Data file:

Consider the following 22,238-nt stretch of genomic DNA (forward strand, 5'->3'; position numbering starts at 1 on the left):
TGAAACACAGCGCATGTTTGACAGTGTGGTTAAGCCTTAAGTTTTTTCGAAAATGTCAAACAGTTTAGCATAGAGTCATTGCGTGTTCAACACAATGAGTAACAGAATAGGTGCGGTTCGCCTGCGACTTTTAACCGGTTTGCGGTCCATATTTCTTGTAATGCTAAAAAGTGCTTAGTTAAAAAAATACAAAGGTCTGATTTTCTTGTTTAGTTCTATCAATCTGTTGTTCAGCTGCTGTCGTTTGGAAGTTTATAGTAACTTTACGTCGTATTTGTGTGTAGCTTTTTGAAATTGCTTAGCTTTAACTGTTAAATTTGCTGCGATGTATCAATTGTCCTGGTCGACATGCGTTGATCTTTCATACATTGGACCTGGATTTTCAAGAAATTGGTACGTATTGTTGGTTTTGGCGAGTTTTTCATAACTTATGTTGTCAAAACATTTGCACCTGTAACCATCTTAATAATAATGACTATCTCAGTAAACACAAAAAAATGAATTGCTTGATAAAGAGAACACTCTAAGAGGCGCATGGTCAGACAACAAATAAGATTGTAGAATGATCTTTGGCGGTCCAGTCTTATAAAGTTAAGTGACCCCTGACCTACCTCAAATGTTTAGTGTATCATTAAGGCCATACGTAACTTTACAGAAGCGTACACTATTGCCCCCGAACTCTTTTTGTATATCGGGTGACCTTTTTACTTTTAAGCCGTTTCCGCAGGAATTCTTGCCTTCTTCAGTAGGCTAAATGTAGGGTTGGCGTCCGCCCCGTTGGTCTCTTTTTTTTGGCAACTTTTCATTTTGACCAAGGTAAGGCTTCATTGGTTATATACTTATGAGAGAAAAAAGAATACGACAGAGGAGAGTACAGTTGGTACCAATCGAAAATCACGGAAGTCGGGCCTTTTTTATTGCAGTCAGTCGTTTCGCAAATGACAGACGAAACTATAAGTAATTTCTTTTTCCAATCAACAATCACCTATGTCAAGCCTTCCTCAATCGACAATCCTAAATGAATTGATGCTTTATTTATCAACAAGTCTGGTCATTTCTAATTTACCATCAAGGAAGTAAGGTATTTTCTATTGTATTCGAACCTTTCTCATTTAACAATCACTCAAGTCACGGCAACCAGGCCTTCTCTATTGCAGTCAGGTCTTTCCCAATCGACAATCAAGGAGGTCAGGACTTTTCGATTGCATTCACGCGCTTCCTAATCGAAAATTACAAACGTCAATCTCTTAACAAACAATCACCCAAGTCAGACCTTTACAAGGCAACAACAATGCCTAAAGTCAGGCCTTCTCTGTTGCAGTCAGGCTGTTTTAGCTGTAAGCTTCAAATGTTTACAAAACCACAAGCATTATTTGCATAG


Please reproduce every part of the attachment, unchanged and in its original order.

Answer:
Consider the following 22,238-nt stretch of genomic DNA (forward strand, 5'->3'; position numbering starts at 1 on the left):
TGAAACACAGCGCATGTTTGACAGTGTGGTTAAGCCTTAAGTTTTTTCGAAAATGTCAAACAGTTTAGCATAGAGTCATTGCGTGTTCAACACAATGAGTAACAGAATAGGTGCGGTTCGCCTGCGACTTTTAACCGGTTTGCGGTCCATATTTCTTGTAATGCTAAAAAGTGCTTAGTTAAAAAAATACAAAGGTCTGATTTTCTTGTTTAGTTCTATCAATCTGTTGTTCAGCTGCTGTCGTTTGGAAGTTTATAGTAACTTTACGTCGTATTTGTGTGTAGCTTTTTGAAATTGCTTAGCTTTAACTGTTAAATTTGCTGCGATGTATCAATTGTCCTGGTCGACATGCGTTGATCTTTCATACATTGGACCTGGATTTTCAAGAAATTGGTACGTATTGTTGGTTTTGGCGAGTTTTTCATAACTTATGTTGTCAAAACATTTGCACCTGTAACCATCTTAATAATAATGACTATCTCAGTAAACACAAAAAAATGAATTGCTTGATAAAGAGAACACTCTAAGAGGCGCATGGTCAGACAACAAATAAGATTGTAGAATGATCTTTGGCGGTCCAGTCTTATAAAGTTAAGTGACCCCTGACCTACCTCAAATGTTTAGTGTATCATTAAGGCCATACGTAACTTTACAGAAGCGTACACTATTGCCCCCGAACTCTTTTTGTATATCGGGTGACCTTTTTACTTTTAAGCCGTTTCCGCAGGAATTCTTGCCTTCTTCAGTAGGCTAAATGTAGGGTTGGCGTCCGCCCCGTTGGTCTCTTTTTTTTGGCAACTTTTCATTTTGACCAAGGTAAGGCTTCATTGGTTATATACTTATGAGAGAAAAAAGAATACGACAGAGGAGAGTACAGTTGGTACCAATCGAAAATCACGGAAGTCGGGCCTTTTTTATTGCAGTCAGTCGTTTCGCAAATGACAGACGAAACTATAAGTAATTTCTTTTTCCAATCAACAATCACCTATGTCAAGCCTTCCTCAATCGACAATCCTAAATGAATTGATGCTTTATTTATCAACAAGTCTGGTCATTTCTAATTTACCATCAAGGAAGTAAGGTATTTTCTATTGTATTCGAACCTTTCTCATTTAACAATCACTCAAGTCACGGCAACCAGGCCTTCTCTATTGCAGTCAGGTCTTTCCCAATCGACAATCAAGGAGGTCAGGACTTTTCGATTGCATTCACGCGCTTCCTAATCGAAAATTACAAACGTCAATCTCTTAACAAACAATCACCCAAGTCAGACCTTTACAAGGCAACAACAATGCCTAAAGTCAGGCCTTCTCTGTTGCAGTCAGGCTGTTTTAGCTGTAAGCTTCAAATGTTTACAAAACCACAAGCATTATTTGCATAG